UBC Theses and Dissertations
Sentient beings and persons : a novel theory of personal survival Henry, Wayne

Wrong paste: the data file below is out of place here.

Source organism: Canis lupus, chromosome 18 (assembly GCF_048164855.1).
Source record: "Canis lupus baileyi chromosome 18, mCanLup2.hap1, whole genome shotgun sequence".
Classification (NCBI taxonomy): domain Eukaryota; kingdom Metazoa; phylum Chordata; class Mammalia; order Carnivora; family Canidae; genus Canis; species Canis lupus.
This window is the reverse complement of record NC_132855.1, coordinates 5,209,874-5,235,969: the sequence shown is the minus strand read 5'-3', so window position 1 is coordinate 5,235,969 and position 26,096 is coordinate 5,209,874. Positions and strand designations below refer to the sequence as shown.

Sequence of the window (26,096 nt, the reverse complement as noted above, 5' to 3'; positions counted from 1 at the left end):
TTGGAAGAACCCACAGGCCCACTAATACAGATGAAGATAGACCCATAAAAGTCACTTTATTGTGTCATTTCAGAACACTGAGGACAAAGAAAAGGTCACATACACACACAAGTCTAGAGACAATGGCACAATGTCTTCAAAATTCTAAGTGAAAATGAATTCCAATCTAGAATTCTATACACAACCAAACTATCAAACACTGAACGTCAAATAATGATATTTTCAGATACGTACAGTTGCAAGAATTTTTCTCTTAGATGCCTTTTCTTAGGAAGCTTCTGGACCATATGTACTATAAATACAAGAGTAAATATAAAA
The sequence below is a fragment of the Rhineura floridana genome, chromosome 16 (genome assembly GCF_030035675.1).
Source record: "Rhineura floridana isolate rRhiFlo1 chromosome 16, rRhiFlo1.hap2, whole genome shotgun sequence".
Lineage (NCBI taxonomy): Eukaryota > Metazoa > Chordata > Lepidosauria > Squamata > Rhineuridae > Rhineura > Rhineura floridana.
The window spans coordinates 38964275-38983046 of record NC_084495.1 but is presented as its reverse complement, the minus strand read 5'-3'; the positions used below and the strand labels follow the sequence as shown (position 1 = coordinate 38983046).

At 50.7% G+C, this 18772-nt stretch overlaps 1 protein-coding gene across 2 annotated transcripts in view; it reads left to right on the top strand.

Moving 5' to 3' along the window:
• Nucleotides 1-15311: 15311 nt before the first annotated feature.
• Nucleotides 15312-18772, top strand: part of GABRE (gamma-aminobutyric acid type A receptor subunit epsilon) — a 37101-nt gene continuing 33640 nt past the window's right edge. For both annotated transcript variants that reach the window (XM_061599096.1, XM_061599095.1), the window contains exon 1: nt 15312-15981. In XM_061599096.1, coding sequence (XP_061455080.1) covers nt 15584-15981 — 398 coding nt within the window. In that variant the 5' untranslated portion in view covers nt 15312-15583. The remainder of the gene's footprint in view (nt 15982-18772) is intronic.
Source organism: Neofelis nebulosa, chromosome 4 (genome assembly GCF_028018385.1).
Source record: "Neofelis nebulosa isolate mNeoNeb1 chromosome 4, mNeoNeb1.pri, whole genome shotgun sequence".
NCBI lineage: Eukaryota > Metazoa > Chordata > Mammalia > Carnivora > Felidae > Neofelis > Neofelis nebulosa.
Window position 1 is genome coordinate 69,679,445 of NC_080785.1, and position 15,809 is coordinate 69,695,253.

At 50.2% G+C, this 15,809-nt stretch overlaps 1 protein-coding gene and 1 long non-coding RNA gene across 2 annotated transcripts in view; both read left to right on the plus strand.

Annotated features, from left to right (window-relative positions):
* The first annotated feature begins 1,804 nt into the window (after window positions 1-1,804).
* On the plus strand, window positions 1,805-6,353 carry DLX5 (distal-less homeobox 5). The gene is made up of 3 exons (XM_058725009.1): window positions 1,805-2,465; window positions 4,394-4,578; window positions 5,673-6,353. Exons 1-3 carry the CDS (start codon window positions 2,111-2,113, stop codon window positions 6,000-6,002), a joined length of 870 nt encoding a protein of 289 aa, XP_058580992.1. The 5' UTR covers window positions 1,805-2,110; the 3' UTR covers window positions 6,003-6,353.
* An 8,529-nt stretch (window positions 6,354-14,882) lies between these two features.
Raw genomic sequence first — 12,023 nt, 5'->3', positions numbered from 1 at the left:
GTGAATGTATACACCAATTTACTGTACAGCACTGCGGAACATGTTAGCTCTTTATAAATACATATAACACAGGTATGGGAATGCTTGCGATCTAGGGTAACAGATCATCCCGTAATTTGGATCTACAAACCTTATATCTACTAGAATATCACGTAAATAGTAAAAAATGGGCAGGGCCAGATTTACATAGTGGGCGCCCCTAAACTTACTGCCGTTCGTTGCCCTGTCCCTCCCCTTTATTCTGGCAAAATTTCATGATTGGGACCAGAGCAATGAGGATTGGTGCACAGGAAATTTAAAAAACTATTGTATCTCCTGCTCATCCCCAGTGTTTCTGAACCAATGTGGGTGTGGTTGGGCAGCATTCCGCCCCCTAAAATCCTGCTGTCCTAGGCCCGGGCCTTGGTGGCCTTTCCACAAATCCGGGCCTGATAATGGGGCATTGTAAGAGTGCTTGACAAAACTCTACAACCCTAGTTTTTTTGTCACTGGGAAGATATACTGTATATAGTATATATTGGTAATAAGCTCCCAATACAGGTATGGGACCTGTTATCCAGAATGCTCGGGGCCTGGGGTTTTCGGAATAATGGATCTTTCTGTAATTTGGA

This thesis is concerned with the philosophical problems of personal identity and personal survival. In the first case, we are concerned to establish what our identity as persons consists in at any instant. In the second case we are concerned to establish what our survival as the self-same (i.e.:numerically identical) person consists in. That is, we wish to know what it means to say that one is the same person now which one was ten years ago or will be ten years from now. I first introduce the distinction between the epistemological question of how we can know these things and the metaphysical question of what these notions actually consist in and claim that much confusion has resulted from the conflation of these two. Further, I explicitly claim that this thesis is intended as a solution to the latter only. I then move on to an historical survey of the major theories of personal identity that have been held since the time of Descartes. After demonstrating how these theories are inadequate, I introduce and explicate the theory defended here which, it is claimed, is a novel one. This novelty consists in the following two distinctions: Firstly, that between persons and sentient beings and, secondly, that between qualitative and non-qualitative psychological relations. It is claimed that sentient beings incorporate the latter in a way which makes them immune to the sorts of contextual problems that typically affect theories of personal identity. Having already established that we are all sentient beings as well as persons, I then claim that the former concept is the fundamental notion of any theory of personal identity and survival. I subsequently consider reductionism, which currently prevails in the field, and conclude that such a position inevitably leads to many counterintuitive results. I then compare reductionism with the theory defended here and conclude that the latter is preferable, since it allows us to explain personal identity without abandoning our intuitions regarding what is involved in these matters.
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